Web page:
Most strikingly, “populism” in thought and in concrete manifestations does not carry the heavy load of negative connotations with which it now is freighted. Its essence is the distillation of core democratic precepts: sovereignty derives from the citizenry; government officials acquire their legitimacy to exercise the stipulated powers of the state through a process of selection and approval of the citizenry;  the paramount purpose and responsibility of public authorities is to serve the interests of all members of society – to whom they are accountable.  In other words, “government of the people, by the people, for the people” – to coin a phrase. It is a commentary on how far we’ve deviated from those principles that manifestations of complaint by a substantial fraction of the populace about the abuse of power, leaders’ evasion of accountability, and the unfair consequences of the failure to observe that secular creed should evoke surprise, distress and defensive condemnation from those culpable of acting contrary to its precepts or gaining unjustified advantage from the abuse of public institutions.

Before proceeding further with this examination of “populism,” it is necessary to make clear that not all expressions of protest and complaint are inherently virtuous or themselves immune to destructive and undemocratic abuses. Populist protest can become a menace under certain conditions. Any social movement is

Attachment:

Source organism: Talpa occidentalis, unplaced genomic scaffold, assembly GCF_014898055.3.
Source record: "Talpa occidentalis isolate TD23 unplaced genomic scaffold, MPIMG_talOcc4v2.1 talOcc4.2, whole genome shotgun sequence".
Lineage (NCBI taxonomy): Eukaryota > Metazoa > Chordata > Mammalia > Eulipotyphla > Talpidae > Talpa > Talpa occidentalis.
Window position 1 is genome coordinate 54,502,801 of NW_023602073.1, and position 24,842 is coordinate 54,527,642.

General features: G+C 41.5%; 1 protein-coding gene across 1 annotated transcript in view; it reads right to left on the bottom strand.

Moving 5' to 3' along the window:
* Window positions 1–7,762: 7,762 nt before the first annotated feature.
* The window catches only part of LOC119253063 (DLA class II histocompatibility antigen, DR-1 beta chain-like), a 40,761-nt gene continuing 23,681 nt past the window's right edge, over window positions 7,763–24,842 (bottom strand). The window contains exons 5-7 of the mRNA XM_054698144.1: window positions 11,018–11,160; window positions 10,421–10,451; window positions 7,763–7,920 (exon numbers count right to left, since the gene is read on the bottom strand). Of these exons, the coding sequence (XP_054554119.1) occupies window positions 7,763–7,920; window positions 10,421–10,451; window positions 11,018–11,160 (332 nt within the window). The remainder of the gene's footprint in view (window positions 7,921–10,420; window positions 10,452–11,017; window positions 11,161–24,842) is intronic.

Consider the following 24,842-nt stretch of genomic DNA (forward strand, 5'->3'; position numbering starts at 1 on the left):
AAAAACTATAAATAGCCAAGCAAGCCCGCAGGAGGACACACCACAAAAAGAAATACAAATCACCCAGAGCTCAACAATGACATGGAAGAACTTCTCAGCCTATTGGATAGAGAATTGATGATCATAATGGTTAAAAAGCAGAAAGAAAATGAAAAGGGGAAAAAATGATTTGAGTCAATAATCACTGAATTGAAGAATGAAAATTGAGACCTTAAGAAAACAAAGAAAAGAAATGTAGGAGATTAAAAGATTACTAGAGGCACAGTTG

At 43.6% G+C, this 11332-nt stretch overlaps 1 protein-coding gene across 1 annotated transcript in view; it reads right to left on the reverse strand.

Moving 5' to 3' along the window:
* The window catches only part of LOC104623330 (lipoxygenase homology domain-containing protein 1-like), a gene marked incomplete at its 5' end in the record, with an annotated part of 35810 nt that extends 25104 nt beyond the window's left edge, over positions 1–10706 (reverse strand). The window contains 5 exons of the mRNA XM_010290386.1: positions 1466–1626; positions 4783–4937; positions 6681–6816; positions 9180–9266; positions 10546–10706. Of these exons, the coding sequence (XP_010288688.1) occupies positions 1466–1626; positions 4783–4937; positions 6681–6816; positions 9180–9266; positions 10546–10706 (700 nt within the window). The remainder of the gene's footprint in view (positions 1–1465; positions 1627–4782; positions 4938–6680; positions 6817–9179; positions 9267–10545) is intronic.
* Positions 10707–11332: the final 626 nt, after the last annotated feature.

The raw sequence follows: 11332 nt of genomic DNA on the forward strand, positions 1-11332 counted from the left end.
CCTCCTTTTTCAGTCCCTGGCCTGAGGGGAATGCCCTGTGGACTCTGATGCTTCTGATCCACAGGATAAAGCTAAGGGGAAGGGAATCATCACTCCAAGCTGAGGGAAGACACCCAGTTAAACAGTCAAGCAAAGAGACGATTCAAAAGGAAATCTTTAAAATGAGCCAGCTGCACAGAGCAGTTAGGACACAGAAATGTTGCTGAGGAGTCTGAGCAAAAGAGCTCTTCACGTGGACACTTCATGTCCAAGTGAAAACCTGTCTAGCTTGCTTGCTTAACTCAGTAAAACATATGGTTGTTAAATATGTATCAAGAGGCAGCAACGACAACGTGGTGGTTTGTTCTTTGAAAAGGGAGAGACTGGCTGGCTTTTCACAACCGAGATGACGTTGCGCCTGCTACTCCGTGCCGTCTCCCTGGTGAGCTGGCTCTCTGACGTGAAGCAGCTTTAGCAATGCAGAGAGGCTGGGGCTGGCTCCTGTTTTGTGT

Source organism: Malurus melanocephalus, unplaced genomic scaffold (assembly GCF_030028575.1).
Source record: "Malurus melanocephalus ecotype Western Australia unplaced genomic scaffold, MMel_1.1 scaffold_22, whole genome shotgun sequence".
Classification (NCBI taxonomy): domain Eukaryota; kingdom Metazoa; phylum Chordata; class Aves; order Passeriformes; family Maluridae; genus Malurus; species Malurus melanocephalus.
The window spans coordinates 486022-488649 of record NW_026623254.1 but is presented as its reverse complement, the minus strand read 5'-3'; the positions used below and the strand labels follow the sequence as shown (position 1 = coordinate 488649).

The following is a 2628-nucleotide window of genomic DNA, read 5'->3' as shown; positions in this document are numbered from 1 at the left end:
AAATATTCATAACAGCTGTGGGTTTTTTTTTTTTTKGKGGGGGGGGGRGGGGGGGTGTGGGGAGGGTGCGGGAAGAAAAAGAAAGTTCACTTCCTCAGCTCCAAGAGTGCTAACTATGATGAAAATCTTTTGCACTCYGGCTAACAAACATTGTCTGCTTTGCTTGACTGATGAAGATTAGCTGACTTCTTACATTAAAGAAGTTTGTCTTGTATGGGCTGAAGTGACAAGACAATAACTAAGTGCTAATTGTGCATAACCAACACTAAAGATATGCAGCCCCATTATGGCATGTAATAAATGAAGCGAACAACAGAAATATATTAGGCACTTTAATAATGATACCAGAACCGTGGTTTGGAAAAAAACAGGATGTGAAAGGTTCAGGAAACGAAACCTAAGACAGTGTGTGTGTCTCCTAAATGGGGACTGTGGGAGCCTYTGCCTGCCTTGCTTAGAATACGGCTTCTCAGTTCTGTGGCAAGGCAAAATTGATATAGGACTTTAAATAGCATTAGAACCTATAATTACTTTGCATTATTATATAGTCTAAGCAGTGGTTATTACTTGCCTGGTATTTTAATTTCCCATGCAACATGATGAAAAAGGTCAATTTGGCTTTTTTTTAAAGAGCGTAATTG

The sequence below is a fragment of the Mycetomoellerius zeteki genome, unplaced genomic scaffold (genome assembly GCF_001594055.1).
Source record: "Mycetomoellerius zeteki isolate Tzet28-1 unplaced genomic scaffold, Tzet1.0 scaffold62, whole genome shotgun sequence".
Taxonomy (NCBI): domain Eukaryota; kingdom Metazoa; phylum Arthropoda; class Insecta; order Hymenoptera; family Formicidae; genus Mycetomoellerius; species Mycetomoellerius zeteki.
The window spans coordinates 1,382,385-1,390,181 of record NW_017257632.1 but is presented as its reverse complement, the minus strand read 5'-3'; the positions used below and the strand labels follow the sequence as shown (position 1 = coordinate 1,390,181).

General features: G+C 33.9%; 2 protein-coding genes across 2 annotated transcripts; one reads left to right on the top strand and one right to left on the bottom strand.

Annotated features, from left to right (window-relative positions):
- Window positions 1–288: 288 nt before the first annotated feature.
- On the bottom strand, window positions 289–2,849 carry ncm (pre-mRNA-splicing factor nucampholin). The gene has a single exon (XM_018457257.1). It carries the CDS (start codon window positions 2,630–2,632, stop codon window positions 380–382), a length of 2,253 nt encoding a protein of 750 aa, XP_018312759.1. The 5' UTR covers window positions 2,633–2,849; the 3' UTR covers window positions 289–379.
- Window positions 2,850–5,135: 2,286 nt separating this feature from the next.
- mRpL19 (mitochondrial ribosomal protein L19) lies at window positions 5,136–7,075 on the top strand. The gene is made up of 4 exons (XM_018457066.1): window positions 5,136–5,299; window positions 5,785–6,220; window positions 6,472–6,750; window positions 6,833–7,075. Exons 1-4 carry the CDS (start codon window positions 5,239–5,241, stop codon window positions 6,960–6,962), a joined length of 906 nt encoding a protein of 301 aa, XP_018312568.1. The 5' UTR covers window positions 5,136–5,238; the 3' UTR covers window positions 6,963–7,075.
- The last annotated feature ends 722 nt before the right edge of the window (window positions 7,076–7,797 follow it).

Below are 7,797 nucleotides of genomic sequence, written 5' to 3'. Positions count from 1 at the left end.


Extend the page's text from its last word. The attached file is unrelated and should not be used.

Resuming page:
liable to deformation. Humanitarian impulse cannot be taken for granted. We should be relearning these elementary truths in the age of the Orangutan. For that is what is happening in the United States as well as in parts of Europe. Sadly, our learning curve is flat.

There are those whose new-found concern for the plight of the “common man” in plutocratic America leads to an exaltation of prejudice and mindless indulgence of crude government bashing – as if the United States circa 1830 embodied all republican virtue. Racism and xenophobia are diseases never fully eradicated from the American body politic. To rationalize their recrudescence, to downplay them, is to risk fatal injury. To gloss over the autocratic meme of the demagogue who has become their improbable agent – releasing the hate and aggression in the twisted minds of those who have breached the restraints of the country’s political super-ego – is irresponsible.  A deep sense of grievance (well-grounded or fantasy) is one thing; putting power in the hands of a mentally unbalanced bully is an act of delinquency.